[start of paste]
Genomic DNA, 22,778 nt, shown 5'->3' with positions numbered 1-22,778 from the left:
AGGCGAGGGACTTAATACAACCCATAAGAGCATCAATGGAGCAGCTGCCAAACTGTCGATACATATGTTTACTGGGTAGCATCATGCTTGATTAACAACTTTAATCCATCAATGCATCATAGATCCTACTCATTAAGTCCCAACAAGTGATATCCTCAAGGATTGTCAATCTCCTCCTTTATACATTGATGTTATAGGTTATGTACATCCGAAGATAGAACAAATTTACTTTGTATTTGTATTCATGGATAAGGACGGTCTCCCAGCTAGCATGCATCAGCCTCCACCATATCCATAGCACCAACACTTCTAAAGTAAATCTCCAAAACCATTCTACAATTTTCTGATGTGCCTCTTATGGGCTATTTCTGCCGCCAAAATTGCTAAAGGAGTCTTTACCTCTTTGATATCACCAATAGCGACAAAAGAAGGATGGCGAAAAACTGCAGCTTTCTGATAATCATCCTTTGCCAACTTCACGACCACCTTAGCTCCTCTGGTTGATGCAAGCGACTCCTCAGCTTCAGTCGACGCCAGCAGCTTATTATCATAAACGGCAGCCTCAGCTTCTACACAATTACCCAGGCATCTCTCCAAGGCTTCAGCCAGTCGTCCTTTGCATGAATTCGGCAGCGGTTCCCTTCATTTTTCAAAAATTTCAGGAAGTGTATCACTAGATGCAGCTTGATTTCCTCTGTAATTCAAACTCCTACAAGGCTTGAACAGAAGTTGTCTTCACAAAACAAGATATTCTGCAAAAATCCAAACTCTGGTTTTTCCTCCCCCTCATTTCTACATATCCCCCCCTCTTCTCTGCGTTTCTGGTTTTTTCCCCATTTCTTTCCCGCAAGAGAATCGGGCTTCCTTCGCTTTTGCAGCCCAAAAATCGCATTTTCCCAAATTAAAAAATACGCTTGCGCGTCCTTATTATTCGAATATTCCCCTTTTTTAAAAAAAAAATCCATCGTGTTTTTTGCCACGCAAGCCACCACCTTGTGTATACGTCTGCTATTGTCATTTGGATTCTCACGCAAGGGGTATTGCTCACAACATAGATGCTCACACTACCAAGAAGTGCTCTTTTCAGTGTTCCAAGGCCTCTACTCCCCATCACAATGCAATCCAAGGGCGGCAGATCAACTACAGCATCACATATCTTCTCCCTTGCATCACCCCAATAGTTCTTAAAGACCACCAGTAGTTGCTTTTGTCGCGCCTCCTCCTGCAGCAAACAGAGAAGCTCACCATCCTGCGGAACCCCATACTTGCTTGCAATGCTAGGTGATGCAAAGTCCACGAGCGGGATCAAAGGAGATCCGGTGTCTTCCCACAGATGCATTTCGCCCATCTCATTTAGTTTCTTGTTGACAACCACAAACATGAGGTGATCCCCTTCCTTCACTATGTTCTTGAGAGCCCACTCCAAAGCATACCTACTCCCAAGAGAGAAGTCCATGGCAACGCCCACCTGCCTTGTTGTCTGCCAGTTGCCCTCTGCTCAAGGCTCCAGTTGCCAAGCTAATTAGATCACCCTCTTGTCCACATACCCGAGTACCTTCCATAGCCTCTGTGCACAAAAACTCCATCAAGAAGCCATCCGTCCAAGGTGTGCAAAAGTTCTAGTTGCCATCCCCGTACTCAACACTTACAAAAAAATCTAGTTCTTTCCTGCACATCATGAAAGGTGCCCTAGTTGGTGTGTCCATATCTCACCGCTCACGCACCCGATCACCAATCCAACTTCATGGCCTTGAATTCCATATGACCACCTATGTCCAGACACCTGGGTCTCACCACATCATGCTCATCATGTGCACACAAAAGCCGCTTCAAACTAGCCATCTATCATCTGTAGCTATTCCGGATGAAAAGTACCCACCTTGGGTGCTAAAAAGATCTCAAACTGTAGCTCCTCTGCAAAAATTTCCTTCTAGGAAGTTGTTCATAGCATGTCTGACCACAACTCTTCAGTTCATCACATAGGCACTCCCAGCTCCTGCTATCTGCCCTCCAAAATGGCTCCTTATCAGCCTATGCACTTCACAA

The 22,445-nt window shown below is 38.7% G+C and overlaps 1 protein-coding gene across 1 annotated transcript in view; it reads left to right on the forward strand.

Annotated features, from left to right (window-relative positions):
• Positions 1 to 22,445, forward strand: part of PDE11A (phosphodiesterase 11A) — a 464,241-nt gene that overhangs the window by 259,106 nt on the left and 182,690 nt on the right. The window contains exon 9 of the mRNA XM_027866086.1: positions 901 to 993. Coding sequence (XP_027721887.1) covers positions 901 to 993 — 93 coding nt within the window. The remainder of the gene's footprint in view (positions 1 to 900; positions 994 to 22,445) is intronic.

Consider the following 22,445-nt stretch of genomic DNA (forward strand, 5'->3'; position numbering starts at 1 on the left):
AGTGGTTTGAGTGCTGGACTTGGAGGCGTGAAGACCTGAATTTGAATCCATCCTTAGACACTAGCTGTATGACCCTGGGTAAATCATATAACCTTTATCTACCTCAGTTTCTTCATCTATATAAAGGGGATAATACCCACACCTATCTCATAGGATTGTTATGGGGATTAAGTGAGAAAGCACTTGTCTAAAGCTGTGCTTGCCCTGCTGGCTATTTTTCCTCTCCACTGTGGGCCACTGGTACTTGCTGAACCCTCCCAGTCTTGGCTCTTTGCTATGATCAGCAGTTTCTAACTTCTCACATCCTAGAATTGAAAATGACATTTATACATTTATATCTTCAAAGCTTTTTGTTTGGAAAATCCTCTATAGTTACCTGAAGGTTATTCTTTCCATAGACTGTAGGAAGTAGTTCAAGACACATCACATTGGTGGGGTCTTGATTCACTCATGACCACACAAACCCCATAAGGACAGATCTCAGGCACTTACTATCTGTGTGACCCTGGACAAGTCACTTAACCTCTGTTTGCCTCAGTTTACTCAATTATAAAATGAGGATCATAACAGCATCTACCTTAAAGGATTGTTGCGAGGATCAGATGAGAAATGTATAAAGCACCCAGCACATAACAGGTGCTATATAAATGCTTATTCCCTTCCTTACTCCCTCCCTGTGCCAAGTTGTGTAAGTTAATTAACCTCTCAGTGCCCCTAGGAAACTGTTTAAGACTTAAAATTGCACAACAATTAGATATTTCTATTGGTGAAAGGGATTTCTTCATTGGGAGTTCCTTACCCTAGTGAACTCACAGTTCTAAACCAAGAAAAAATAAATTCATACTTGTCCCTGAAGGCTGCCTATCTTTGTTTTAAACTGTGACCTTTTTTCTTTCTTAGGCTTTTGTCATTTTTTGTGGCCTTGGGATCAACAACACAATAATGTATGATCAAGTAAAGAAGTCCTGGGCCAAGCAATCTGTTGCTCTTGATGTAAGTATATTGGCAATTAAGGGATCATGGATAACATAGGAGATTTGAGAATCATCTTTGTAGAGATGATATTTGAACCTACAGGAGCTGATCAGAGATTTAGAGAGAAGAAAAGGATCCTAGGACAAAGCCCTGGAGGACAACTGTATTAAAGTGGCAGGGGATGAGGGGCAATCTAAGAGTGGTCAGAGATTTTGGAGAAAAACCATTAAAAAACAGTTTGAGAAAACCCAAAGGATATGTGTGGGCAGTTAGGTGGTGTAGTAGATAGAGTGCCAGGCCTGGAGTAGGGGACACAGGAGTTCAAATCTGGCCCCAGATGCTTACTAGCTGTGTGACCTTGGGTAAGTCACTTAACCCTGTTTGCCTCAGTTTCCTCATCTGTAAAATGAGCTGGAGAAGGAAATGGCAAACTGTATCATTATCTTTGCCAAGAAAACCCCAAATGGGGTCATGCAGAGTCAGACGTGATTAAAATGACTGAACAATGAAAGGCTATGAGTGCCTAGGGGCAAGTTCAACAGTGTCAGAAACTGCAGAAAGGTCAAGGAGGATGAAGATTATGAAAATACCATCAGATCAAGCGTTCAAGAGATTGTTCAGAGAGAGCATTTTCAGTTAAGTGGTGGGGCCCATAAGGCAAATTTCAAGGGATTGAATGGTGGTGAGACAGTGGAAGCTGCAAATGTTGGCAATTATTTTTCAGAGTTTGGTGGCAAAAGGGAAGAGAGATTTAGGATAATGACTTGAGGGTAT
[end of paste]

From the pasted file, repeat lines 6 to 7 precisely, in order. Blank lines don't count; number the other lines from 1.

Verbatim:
Consider the following 22,445-nt stretch of genomic DNA (forward strand, 5'->3'; position numbering starts at 1 on the left):
AGTGGTTTGAGTGCTGGACTTGGAGGCGTGAAGACCTGAATTTGAATCCATCCTTAGACACTAGCTGTATGACCCTGGGTAAATCATATAACCTTTATCTACCTCAGTTTCTTCATCTATATAAAGGGGATAATACCCACACCTATCTCATAGGATTGTTATGGGGATTAAGTGAGAAAGCACTTGTCTAAAGCTGTGCTTGCCCTGCTGGCTATTTTTCCTCTCCACTGTGGGCCACTGGTACTTGCTGAACCCTCCCAGTCTTGGCTCTTTGCTATGATCAGCAGTTTCTAACTTCTCACATCCTAGAATTGAAAATGACATTTATACATTTATATCTTCAAAGCTTTTTGTTTGGAAAATCCTCTATAGTTACCTGAAGGTTATTCTTTCCATAGACTGTAGGAAGTAGTTCAAGACACATCACATTGGTGGGGTCTTGATTCACTCATGACCACACAAACCCCATAAGGACAGATCTCAGGCACTTACTATCTGTGTGACCCTGGACAAGTCACTTAACCTCTGTTTGCCTCAGTTTACTCAATTATAAAATGAGGATCATAACAGCATCTACCTTAAAGGATTGTTGCGAGGATCAGATGAGAAATGTATAAAGCACCCAGCACATAACAGGTGCTATATAAATGCTTATTCCCTTCCTTACTCCCTCCCTGTGCCAAGTTGTGTAAGTTAATTAACCTCTCAGTGCCCCTAGGAAACTGTTTAAGACTTAAAATTGCACAACAATTAGATATTTCTATTGGTGAAAGGGATTTCTTCATTGGGAGTTCCTTACCCTAGTGAACTCACAGTTCTAAACCAAGAAAAAATAAATTCATACTTGTCCCTGAAGGCTGCCTATCTTTGTTTTAAACTGTGACCTTTTTTCTTTCTTAGGCTTTTGTCATTTTTTGTGGCCTTGGGATCAACAACACAATAATGTATGATCAAGTAAAGAAGTCCTGGGCCAAGCAATCTGTTGCTCTTGATGTAAGTATATTGGCAATTAAGGGATCATGGATAACATAGGAGATTTGAGAATCATCTTTGTAGAGATGATATTTGAACCTACAGGAGCTGATCAGAGATTTAGAGAGAAGAAAAGGATCCTAGGACAAAGCCCTGGAGGACAACTGTATTAAAGTGGCAGGGGATGAGGGGCAATCTAAGAGTGGTCAGAGATTTTGGAGAAAAACCATTAAAAAACAGTTTGAGAAAACCCAAAGGATATGTGTGGGCAGTTAGGTGGTGTAGTAGATAGAGTGCCAGGCCTGGAGTAGGGGACACAGGAGTTCAAATCTGGCCCCAGATGCTTACTAGCTGTGTGACCTTGGGTAAGTCACTTAACCCTGTTTGCCTCAGTTTCCTCATCTGTAAAATGAGCTGGAGAAGGAAATGGCAAACTGTATCATTATCTTTGCCAAGAAAACCCCAAATGGGGTCATGCAGAGTCAGACGTGATTAAAATGACTGAACAATGAAAGGCTATGAGTGCCTAGGGGCAAGTTCAACAGTGTCAGAAACTGCAGAAAGGTCAAGGAGGATGAAGATTATGAAAATACCATCAGATCAAGCGTTCAAGAGATTGTTCAGAGAGAGCATTTTCAGTTAAGTGGTGGGGCCCATAAGGCAAATTTCAAGGGATTGAATGGTGGTGAGACAGTGGAAGCTGCAAATGTTGGCAATTATTTTTCAGAGTTTGGTGGCAAAAGGGAAGAGAGATTTAGGATAATGACTTGAGGGTAT